Better building through design
The construction industry could slash its carbon emissions by as much as 50% by optimising the design of new buildings, which currently use double the amount of steel and concrete required by safety codes.
The construction industry, which uses half of the 1.5 billion tonnes of steel produced each year, could drastically reduce its carbon footprint by optimising the design of new buildings. Smart design could slash the sector's carbon emissions by around 50%, without any impact on safety. If buildings are also maintained for their full design life and not replaced early, the sector's emissions could in total be cut by around 80% - the target set in the UK's 2008 Climate Change Act.
New research from the University of Cambridge has found that the amount of steel used by the construction industry, and the resulting carbon emissions, could be significantly lowered by optimising the design of new buildings in order to use less material.
At present, in order to keep labour costs down, the construction industry regularly uses double the material required by safety codes. Analysis of more than 10,000 structural steel beams in 23 buildings from across the UK found that on average, the beams were only carrying half the load they were designed for. The results are published in the June 4th issue of the journal Proceedings of the Royal Society A.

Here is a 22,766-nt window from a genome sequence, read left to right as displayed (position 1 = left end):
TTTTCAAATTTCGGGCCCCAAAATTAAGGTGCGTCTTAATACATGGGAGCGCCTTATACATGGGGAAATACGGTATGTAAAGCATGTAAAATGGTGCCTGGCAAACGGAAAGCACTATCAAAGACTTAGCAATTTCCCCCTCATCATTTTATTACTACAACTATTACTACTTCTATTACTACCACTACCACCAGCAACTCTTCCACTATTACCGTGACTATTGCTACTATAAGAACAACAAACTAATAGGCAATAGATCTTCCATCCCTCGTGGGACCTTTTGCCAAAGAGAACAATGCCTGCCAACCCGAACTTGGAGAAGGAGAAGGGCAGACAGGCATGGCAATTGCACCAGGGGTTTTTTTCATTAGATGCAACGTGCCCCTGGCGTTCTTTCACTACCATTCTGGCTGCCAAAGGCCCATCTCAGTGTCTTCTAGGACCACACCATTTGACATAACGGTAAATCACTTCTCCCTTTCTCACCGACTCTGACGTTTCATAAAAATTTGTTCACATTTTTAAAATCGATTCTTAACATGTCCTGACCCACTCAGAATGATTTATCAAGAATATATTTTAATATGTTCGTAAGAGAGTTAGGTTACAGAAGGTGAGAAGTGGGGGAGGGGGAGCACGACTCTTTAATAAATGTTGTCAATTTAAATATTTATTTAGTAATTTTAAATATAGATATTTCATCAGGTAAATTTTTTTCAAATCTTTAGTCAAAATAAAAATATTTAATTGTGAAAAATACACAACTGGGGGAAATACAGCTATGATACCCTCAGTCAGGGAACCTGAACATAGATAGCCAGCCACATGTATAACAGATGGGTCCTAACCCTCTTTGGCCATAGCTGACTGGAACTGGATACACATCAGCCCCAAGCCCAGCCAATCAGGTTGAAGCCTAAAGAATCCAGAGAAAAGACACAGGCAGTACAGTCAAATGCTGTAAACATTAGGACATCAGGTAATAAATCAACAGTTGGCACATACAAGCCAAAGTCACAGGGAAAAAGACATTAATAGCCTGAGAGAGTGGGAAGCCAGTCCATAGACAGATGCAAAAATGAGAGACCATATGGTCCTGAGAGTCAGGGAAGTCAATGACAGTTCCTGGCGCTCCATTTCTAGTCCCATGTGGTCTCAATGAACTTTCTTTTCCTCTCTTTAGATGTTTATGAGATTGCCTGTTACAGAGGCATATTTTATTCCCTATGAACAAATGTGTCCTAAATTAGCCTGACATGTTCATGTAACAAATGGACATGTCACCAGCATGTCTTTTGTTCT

Over one-quarter of the steel produced each year is used in the construction of buildings. Demand for steel is increasing rapidly, especially in the developing world, and is expected to double in the coming decades.
The iron and steel industry contributes nearly 10% of total global carbon emissions, which climate change experts recommend be halved by 2050. Coupled with skyrocketing demand from the developing world, drastic action is required if a reduction in the sector's carbon footprint is to be achieved.
One option to achieve this reduction is by designing and building more efficiently, delivering the same performance from buildings but with less steel, but this is not common practice at present.
"Structural engineers do not usually design optimised structures because it would take too much time; instead they use repetition to decrease the cost of construction," said Dr Julian Allwood of the Department of Engineering, who led the research, which was funded by the UK's Engineering and Physical Science Research Council (EPSRC). "This leads to the specification of larger steel components than are required."
The researchers found that building designs are exceeding Eurocode Safety Standards by a factor of two and so are unnecessarily using double the amount of steel and concrete needed. "As materials are cheap and structural design time is expensive, it is currently cheaper to complete a design by using safe but considerably over-specified materials," said Dr Allwood.
Additionally, many buildings are being designed to last for 100 years but on average are replaced after just 40.
By designing for minimum material rather than minimum cost, steel use in buildings could be drastically reduced, leading to an equivalent reduction in carbon emissions, at relatively low cost. The net result of avoiding over-design and early replacement is that the UK could provide the same amount of built space with just 20% of the materials - and therefore 20% of the carbon emissions - used at present.
"We need to see a more sensible use of materials in the construction sector if we are to meet carbon reduction targets, regardless of the energy mix used in manufacturing the materials," said Dr Allwood.